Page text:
Professors of organizational behavior Herminia Ibarra and Jennifer Petriglieri argue that “cultural beliefs about gender, as well as workplace structures, practices, and patterns of interaction that inadvertently favor men….hinder junior women’s transitions to more senior roles.” They introduce the term “impossible selves” to describe how these cultural prescriptions for leadership identity and behavior feel unattainable for junior women, and detail the ways that internalized beliefs about what makes a leader in a corporate setting, versus what makes one a “good woman” can undermine the careers of even the most capable and ambitious women. Sheryl Sandburg’s Lean In is perhaps the most well-known examination of how women can find it challenging to catapult into leadership in business.
To spur real change however, corporations ought to embrace a diverse spectrum of workplace and business approaches to remedy the unconscious biases and corporate culture that keep them from finding gender parity within their leadership. The insistence that women, or men who possess more feminine qualities, must become comfortable being aggressive self-promoters to adhere to prevailing corporate values misses the point. Despite the important conversations that Sandburg sparked with Lean In, the work has been criticized for its uncritical reliance on the dominant tropes of femininity, and for putting the responsibility for change so heavily on the women themselves. It also fails to imagine a world built on a different set of values: collective action, inclusiveness, racial and income equality.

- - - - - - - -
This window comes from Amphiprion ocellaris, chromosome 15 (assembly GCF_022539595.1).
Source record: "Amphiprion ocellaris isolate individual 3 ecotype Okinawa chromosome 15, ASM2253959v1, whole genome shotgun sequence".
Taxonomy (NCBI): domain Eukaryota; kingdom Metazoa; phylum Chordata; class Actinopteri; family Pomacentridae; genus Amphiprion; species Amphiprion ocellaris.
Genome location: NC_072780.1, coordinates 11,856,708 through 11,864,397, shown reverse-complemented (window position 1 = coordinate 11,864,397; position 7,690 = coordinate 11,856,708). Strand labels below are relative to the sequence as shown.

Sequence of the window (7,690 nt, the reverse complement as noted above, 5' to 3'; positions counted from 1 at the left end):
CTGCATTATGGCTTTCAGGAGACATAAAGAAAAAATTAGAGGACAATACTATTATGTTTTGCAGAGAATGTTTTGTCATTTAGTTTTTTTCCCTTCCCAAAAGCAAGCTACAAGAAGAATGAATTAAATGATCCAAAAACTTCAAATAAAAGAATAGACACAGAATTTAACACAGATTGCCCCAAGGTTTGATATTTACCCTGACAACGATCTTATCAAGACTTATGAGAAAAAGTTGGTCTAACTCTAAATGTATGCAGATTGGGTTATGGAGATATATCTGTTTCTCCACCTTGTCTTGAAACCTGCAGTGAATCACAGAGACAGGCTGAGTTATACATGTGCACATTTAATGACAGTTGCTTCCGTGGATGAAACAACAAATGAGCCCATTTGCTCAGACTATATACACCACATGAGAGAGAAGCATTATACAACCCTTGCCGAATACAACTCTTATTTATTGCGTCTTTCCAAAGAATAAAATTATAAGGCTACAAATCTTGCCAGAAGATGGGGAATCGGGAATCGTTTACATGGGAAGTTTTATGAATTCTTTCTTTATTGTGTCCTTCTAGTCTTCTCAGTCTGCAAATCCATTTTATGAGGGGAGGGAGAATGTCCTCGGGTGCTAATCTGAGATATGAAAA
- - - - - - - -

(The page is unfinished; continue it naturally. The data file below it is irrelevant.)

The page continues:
The Need for Inclusivity